Barney's Devlogs

Working on user interfaces, bogged down in the vagaries of expressive Javascript


A mate of mine is a writer by trade but around 2-3 years ago started mucking about with front-end web tech - HTML, CSS, Javascript. He's just about finished making his portfolio website and asked for a hand testing / reviewing from a technical angle and sorting out some finer points. It is such a joy seeing a consumately designed indie website. I'm looking at 4000 lines of hand-written CSS and it really takes me down memory lane.


Working on a low urgency little job - a simple CRUD - which offers an opportunity to experiment with UI flourishes, and muse on desirable patterns for hyperscript expression. Since React Hooks arrived, the mind-share leader has finally ditched the execrable convolution of its OOP-centric class-based component API and created a low-friction single-scope alternative that makes the whole UI tree far more expressive. It's drastically easier for React users to conceive of recursive trees of components, any of which can contain relatively straightforward imperative code dealing with state, setup, teardown, side-effects, DOM manipulation etc... All of which can in turn be easily factored out into further component expressions.

In practice this means React is, shockingly, more expressive for many use cases than my beloved Mithril.

And in turn, this ushers in a significant milestone in the maturity of hyperscript components as a fundamental idiom: underneath all the window dressing (JSX, hooks, streams), what's really being enable here is a new baseline of common sense as to what level of expressive power can be internalised as recursive, composable UI entities. And it's this kind of idiom I'm pondering on: what next for Mithril?


React's Hooks and their more prosaic predecessor, Mithril's Closure Components, are ultimately predicated on moving on from the received wisdom of the Object Oriented Programming school - which is generally internalised as 'every problem can be solved by a given entity's configuration via a set of properties' - and handing over a significant proportion of the problem domain to good old imperative code for persistent references, and function expressions - via a set of functors - for declarations of behaviour & structure.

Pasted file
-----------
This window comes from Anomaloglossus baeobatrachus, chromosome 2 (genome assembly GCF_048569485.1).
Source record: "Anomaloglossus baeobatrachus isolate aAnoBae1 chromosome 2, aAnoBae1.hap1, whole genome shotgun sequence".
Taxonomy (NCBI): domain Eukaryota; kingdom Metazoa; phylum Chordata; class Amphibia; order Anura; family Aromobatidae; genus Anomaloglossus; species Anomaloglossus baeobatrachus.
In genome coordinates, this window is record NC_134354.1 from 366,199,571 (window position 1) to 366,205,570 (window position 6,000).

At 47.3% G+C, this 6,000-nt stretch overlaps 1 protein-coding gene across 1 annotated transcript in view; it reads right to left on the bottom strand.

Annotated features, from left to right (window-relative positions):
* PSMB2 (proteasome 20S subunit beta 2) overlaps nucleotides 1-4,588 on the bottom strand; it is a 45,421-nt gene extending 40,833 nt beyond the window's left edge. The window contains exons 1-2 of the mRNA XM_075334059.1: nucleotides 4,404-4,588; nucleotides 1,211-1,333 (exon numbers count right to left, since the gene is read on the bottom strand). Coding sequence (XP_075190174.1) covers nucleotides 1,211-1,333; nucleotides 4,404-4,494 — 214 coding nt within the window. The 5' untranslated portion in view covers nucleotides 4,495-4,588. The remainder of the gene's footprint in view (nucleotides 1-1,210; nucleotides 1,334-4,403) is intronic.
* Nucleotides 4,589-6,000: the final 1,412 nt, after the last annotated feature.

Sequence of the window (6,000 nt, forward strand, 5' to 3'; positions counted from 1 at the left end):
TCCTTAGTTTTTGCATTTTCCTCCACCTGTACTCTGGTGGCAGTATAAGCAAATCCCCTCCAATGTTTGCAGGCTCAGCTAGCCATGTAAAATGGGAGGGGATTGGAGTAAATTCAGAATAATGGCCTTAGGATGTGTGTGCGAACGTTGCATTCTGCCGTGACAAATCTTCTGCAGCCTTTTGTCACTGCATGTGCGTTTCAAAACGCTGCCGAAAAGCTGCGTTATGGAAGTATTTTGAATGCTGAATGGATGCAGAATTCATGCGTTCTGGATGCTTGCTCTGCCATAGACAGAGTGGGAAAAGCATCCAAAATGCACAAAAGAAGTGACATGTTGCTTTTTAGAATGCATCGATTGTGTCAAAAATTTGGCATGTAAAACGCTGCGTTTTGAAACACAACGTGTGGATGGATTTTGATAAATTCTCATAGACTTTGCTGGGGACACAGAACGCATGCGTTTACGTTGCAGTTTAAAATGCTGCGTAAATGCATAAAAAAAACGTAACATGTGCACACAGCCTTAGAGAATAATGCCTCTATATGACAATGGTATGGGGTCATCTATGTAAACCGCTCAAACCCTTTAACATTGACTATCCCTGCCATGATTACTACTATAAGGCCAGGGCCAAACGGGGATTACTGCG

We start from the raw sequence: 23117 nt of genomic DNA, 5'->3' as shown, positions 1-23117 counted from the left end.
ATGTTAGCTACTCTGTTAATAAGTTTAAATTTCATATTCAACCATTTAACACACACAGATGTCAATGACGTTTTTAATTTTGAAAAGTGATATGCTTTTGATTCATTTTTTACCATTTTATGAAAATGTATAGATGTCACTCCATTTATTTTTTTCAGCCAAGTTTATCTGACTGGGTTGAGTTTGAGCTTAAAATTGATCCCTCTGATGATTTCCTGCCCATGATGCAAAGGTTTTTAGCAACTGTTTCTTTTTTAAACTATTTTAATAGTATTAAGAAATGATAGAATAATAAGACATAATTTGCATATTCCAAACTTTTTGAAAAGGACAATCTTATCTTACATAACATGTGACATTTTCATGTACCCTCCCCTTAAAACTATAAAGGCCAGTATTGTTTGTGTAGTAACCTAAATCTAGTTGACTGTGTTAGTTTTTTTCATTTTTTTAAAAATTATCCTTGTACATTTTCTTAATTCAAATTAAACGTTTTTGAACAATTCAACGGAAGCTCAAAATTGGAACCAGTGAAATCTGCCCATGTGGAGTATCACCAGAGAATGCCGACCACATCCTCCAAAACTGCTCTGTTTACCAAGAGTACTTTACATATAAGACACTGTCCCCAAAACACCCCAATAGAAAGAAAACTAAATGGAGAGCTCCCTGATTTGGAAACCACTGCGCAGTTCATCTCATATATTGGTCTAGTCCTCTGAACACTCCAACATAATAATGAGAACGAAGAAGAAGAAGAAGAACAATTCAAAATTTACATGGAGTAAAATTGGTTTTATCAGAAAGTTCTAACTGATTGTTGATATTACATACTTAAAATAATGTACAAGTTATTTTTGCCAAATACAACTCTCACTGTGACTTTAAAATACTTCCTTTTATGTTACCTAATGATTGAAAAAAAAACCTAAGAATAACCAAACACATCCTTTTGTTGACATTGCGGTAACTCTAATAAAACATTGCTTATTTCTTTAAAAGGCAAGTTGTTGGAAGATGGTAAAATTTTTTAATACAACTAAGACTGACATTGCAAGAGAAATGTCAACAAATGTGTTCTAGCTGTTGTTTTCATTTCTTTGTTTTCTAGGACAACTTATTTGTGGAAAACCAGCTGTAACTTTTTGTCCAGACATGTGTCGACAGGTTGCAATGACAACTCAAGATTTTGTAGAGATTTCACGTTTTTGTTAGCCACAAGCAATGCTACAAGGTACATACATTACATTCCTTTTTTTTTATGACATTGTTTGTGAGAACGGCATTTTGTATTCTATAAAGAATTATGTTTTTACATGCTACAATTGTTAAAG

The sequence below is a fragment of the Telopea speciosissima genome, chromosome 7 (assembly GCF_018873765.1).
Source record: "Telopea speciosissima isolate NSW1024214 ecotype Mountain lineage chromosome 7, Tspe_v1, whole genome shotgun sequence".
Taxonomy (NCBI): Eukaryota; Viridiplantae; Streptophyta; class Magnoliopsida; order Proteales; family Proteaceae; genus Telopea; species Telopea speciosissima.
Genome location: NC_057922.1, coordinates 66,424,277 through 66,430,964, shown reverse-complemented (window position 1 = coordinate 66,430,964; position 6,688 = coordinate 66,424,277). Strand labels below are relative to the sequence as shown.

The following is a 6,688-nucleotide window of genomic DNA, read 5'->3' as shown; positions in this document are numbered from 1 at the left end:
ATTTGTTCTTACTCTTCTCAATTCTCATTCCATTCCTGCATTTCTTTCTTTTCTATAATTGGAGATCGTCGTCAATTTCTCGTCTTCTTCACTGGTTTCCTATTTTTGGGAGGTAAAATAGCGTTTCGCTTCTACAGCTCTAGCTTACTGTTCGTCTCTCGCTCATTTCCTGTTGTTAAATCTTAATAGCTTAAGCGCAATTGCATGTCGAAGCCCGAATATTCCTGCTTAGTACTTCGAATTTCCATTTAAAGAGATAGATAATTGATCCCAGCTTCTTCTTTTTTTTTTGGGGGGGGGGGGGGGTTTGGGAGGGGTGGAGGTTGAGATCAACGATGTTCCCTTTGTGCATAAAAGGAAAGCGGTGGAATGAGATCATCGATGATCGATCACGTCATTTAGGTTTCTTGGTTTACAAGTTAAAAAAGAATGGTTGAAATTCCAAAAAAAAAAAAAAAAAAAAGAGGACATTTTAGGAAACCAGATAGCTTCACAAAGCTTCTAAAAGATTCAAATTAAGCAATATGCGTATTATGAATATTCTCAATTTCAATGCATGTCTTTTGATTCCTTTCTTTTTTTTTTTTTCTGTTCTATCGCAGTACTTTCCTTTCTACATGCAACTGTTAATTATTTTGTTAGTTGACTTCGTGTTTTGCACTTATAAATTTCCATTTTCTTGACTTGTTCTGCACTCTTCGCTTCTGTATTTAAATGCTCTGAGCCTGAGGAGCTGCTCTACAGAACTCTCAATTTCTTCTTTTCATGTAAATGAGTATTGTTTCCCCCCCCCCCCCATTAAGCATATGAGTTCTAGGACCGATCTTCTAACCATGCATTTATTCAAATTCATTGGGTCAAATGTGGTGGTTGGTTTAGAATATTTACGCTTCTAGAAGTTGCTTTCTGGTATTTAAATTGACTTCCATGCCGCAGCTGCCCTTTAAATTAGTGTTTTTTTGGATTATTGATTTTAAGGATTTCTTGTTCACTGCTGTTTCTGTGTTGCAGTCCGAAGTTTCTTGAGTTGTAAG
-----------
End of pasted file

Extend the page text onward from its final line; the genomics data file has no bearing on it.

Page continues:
When it comes to Mithril, the library-managed behaviours (lifecycle) have a bit more power than React traditionally allowed because they can be declared inline at the drop of a hat, much like standard DOM behaviour (event handlers). (In React, these can only be defined in component definitions). So some situations remain contrived:

const MithrilComponent = {
  view: () =>
    m('.foo', {
      oncreate: ({dom}) =>
      m('.bar', {
        oncreate: ({dom}) => 

// vs

function ReactComponent(){
  const [foo, bar] = [useRef(), useRef()]

  useEffect(() => {
  }, [])

  return (
    <div class='foo' ref={foo}>
      <div class='bar' ref={bar}>

By some contentious measure, this is a case where React remains in the murky old world of declaring references in one place, assigning them in a second, and acting on them in a third 😬. By contrast, whereas we might describe Mithril as more amenable to forthright DOM access and plain Javascript idioms, React Hooks introduce a bit more surface complexity but then leapfrog Mithril when it comes to composing state with reactivity and lifecycle. For all the seemingly redundant surface in the previous example, the case for intersecting concerns is simpler and notionally more efficient in React (the worst-case scenario for Mithril is a component which requires one-time setup with access to DOM and the latest component input).

The best of both worlds, I feel, lies in an idiom that strives to avoid both imperative & property-based code in favour of drop-in expressions. Having popularised render props, React has for some time normalised the idiom of reusable component which provide data to their subtree; with composeable hooks - which are in turn the internals of components, and can therefore be exposed as components consuming input and, via render props, expose output to a subtree - without breaking out of declarative JSX expressions.

However, I don't believe this will come to pass too soon in React. Hooks' surface API is exotic enough, what with their return values practically mandating destructuring for readable usage & their stream-ish, reducer-ish variadic signatures. The solution, for React at least, is patently in the distinction of custom hooks for behaviour - which can be composed to the nth degree without touching the traditional 'virtual DOM' surface - and JSX for DOM. Anything that muddies that distinction is likely to make users balk at the obfuscation between two very esoteric API surfaces.

So I predict that idiomatic React UI architecture will continue to consist of singular component units responsible for appearance, structure, & behaviour.